Clone's Dream

Tuesday and Thursday

Comics Craft

Some notes about good comics creation

So this is my beginning. It takes care of some scene setting, because details on the biz card give some clues. But of course, after I did it I looked around to see how some masters of the craft did it. This looking around is one of the things you do if you're ever going to be any good. Of course doing it doesn't guarantee you'll get good; goodness only comes with practice and lots of it. But doing it does help you consider and get the best from your practicing.

And I found a lot of bad beginnings, a few unpromising beginnings, and one or two that show a profound mastery of the form. Like Phil Foglio. In some ways he's one of the most depressing artists to write about, because at some point, my forty-year-old self, who took up a pen and got semi-serious about drawing last year, must come to terms with the fact that no matter how long I live and no matter how much I practice, I will probably never be as good an artist as Phil Foglio.

But never being that good doesn't mean I can't look at his stuff and find ways to be better. And one of the first things I noticed when I went to his current magnum opus (this is the second page of it) is how he crams ten thousand words of exposition into the background of a single panel. Foglio is a master of what artists call the background business. Here is a page that looks down a busy street set in the world of his story, and without saying much of anything explicitly, it does a lot of exposition and introduces his protagonist.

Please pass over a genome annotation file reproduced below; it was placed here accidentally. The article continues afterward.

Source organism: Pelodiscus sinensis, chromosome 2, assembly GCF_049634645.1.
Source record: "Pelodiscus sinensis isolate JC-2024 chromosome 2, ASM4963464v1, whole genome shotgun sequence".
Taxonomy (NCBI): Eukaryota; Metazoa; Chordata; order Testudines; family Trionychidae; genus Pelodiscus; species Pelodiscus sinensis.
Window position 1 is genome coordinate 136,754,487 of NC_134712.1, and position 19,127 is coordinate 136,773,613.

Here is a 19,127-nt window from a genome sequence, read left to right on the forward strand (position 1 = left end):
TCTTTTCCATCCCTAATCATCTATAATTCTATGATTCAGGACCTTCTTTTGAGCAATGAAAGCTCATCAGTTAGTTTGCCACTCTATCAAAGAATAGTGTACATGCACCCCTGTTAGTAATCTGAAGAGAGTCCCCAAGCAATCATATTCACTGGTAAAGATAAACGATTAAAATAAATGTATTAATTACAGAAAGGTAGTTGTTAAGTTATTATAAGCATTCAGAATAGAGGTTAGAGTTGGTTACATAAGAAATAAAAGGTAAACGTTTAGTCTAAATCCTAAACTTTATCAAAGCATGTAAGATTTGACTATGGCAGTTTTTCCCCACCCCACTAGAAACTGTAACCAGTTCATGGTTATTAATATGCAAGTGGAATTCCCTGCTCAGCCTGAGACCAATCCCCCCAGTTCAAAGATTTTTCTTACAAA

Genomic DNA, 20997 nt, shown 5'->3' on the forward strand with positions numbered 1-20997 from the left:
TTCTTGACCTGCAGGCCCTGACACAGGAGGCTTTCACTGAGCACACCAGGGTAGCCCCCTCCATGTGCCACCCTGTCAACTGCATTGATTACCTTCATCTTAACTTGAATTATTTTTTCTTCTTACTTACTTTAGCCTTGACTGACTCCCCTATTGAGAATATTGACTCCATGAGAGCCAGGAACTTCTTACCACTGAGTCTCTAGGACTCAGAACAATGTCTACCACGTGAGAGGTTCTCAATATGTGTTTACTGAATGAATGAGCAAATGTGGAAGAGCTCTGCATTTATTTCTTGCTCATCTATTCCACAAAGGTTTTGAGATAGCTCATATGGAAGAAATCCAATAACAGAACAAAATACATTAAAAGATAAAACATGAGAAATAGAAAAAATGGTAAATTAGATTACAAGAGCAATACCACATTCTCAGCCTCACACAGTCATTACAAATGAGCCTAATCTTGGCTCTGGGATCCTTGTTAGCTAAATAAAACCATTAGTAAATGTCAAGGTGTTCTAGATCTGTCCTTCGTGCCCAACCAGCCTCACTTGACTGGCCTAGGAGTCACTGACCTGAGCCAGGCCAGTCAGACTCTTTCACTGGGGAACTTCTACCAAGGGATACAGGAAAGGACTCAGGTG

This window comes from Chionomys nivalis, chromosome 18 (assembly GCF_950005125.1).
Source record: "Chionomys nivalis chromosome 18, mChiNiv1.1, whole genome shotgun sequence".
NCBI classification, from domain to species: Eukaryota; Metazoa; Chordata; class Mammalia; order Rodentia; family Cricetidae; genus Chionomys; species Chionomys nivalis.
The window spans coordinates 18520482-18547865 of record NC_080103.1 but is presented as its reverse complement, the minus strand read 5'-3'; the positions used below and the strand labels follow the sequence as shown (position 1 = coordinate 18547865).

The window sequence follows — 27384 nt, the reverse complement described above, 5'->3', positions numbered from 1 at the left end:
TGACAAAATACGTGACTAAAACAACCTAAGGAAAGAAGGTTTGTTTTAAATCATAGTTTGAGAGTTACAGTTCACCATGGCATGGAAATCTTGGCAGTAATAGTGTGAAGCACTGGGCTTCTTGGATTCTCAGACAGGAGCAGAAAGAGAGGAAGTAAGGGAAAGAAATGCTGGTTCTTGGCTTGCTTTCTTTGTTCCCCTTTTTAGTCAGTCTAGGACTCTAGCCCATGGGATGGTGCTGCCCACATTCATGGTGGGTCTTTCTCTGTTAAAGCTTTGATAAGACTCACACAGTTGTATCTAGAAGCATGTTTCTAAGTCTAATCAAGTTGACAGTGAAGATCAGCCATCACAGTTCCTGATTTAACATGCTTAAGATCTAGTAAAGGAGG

Click on the
thumbnail for
full-sized
background
business!

His protagonist. That's the central figure at the bottom of the page, the young woman wearing the coat, skirt, and waistcoat that draw your eye. How do they draw your eye? Well, the coat does it by constrasting with its surroundings: it's the biggest, deepest black on the page, with high-contrast white bits to bring it out. The skirt and waistcoat do it by having texture. Take another look at the drawing. It's a line drawing. Other things have shadows and outlines and hatching to suggest texture, but the protagonist's outfit has texture. He doesn't overdo it; she's still a part of this scene, not cut in and clearly wrong, like a photograph. Her head, her face, and her general outline belong to the style of the drawing, so she fits in. But because of the way her outfit is rendered, she immediately draws your eye. And that is perfect, because this is the starting point of a story that's about her, this is the first time you see her, it's in a busy crowded scene, and as a viewer you're already aware of her, as opposed to anybody else in the crowd. If the story had turned out to be about the guy in the lower left, with the rug over his shoulder and the funnel instead of a hat, you'd feel confused, because there was nothing about him and the way he was rendered (not even the funnel for a hat) that drew your eye. But this works without you even being aware of it. You find yourself looking at the girl naturally, without there being anything in the context of the drawing (other than her central position) that points her out.